Amid a dramatic surge in gun violence across the country, some public officials are blaming the spike in New York City on the state's recent bail reforms. This research brief, bringing together publicly-available data and research, suggests that is unlikely to be the case.
Homer Venters has been inspecting prisons, jails, and ICE detention centers for COVID-compliance almost since the start of the pandemic. The former chief medical officer for New York City jails says what were already substandard health systems and abusive environments have deteriorated sharply. Any fix to health care behind bars, he says, has to start with listening to the people these facilities have worked to silence: those with lived experience of the conditions.
Josie Duffy Rice says remaking the justice system is a generational struggle, but it's one progressives are winning. The well-known criminal justice commentator and activist, and president of the news site The Appeal, explains why she believes in the power of big ideas, and offers her take on the federal election, "defund the police," and the role of the media in promoting—or thwarting—change.
Why do some young people carry guns? It's a difficult question to answer. People in heavily-policed neighborhoods with high rates of violence aren't generally enthusiastic about answering questions about guns. On New Thinking, hear from three of the authors of a year-long study we led into young people and guns. The findings are disturbing, but if the goal is to learn from marginalized communities themselves what help they need, no less important is the way the research was conducted.
Fines and fees levied by criminal legal systems place an undue burden on people unable to pay, often trapping them in cycles of debt—and even incarceration—that can last for years. In 2016, the federal government funded five states through the Price of Justice Initiative to tackle the issue of criminal legal debt. This report describes the work of those states and provides guidance for jurisdictions seeking to take on similar reforms.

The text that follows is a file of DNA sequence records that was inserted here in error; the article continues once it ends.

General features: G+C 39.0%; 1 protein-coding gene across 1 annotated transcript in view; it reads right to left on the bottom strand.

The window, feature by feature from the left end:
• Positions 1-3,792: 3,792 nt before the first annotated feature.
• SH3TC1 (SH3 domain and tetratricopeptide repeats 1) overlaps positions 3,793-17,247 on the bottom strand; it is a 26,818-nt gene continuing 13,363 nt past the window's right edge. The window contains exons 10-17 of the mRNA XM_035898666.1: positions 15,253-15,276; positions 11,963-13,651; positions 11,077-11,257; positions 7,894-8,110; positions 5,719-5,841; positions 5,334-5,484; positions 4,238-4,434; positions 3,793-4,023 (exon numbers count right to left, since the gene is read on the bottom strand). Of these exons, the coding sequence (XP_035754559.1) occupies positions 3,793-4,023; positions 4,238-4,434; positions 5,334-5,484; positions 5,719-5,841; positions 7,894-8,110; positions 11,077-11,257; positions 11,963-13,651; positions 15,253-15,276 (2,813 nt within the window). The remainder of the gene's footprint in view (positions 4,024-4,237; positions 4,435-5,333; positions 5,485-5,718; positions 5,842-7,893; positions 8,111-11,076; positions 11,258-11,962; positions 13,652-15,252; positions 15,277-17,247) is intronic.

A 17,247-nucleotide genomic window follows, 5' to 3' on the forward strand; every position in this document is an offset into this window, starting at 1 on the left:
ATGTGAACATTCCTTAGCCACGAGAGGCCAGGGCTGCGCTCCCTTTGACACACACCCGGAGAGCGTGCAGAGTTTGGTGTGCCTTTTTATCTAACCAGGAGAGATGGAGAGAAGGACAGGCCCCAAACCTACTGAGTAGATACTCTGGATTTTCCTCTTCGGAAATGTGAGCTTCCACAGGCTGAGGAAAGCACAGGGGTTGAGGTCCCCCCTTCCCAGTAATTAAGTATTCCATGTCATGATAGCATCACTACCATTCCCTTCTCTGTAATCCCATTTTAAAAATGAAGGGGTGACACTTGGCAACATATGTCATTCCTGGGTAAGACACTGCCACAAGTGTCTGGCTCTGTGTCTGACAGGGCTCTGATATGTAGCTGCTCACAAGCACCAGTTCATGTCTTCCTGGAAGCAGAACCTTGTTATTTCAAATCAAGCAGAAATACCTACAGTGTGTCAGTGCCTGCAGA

The movement to reform prisons is almost as old as prisons themselves. But what is the ultimate goal of reform of a system like the criminal justice system? On our New Thinking podcast, Maya Schenwar and Victoria Law explain why they think many of today's most popular reforms are extending, rather than countering, the justice system's harmful effects. Their new book is Prison By Any Other Name.
Our year-long study of young New Yorkers in areas with high rates of gun violence found the fear of police and widespread experiences of violence are primary motivations for carrying a gun. The findings suggest public safety efforts centered on law enforcement are failing to make these young people feel safer. The report concludes with recommendations that account for the violence—both interpersonal and systemic—shaping their daily lives.
Restorative justice is about repairing harm. But for Black Americans, what is there to be restored to? This special episode of New Thinking features a roundtable with eight members of our Restorative Justice in Schools team. They spent three years embedded in five Brooklyn high schools—all five schools are overwhelmingly Black, and all five had some of the highest suspension rates in New York City.
Spurred by the murders of George Floyd, Breonna Taylor, and other Black Americans at the hands of police, demands are increasing for money to be redirected from police budgets. No single strategy can achieve meaningful change; through experience and research, we have identified a number of sustainable community-driven solutions that can limit the role of police, while building safe and strong neighborhoods.
Significantly reducing pretrial detention is an urgent policy imperative in New York City, which plans to close its notorious and inhumane jails on Rikers Island, build smaller new jails, and reduce the total number of people held in jail by more than half in the next six years. This document describes a set of strategies that New York City is adopting to address the well-documented harms of pretrial detention.